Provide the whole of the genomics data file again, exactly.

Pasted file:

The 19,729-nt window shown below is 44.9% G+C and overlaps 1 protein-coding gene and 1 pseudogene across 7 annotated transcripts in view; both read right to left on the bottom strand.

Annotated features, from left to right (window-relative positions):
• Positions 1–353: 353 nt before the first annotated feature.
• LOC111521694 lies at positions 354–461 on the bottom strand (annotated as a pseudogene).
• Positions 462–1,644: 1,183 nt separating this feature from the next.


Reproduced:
The 19,729-nt window shown below is 44.9% G+C and overlaps 1 protein-coding gene and 1 pseudogene across 7 annotated transcripts in view; both read right to left on the bottom strand.

Annotated features, from left to right (window-relative positions):
• Positions 1–353: 353 nt before the first annotated feature.
• LOC111521694 lies at positions 354–461 on the bottom strand (annotated as a pseudogene).
• Positions 462–1,644: 1,183 nt separating this feature from the next.